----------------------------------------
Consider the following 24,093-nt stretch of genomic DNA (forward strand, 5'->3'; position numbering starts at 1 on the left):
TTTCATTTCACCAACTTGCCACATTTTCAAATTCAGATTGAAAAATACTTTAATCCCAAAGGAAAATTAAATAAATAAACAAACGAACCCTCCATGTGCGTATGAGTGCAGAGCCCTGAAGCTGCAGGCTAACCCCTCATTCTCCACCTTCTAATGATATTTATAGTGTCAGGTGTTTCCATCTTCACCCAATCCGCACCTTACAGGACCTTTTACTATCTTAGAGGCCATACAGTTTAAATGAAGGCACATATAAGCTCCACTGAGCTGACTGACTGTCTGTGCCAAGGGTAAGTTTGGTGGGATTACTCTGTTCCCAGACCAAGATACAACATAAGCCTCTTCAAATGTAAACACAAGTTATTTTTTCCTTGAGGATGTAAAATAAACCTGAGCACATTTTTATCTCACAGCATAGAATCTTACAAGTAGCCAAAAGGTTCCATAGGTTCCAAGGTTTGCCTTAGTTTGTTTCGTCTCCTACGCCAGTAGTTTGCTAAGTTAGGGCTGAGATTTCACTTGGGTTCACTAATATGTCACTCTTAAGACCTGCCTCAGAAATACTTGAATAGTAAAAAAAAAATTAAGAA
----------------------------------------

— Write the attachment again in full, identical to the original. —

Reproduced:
Consider the following 24,093-nt stretch of genomic DNA (forward strand, 5'->3'; position numbering starts at 1 on the left):
TTTCATTTCACCAACTTGCCACATTTTCAAATTCAGATTGAAAAATACTTTAATCCCAAAGGAAAATTAAATAAATAAACAAACGAACCCTCCATGTGCGTATGAGTGCAGAGCCCTGAAGCTGCAGGCTAACCCCTCATTCTCCACCTTCTAATGATATTTATAGTGTCAGGTGTTTCCATCTTCACCCAATCCGCACCTTACAGGACCTTTTACTATCTTAGAGGCCATACAGTTTAAATGAAGGCACATATAAGCTCCACTGAGCTGACTGACTGTCTGTGCCAAGGGTAAGTTTGGTGGGATTACTCTGTTCCCAGACCAAGATACAACATAAGCCTCTTCAAATGTAAACACAAGTTATTTTTTCCTTGAGGATGTAAAATAAACCTGAGCACATTTTTATCTCACAGCATAGAATCTTACAAGTAGCCAAAAGGTTCCATAGGTTCCAAGGTTTGCCTTAGTTTGTTTCGTCTCCTACGCCAGTAGTTTGCTAAGTTAGGGCTGAGATTTCACTTGGGTTCACTAATATGTCACTCTTAAGACCTGCCTCAGAAATACTTGAATAGTAAAAAAAAAATTAAGAA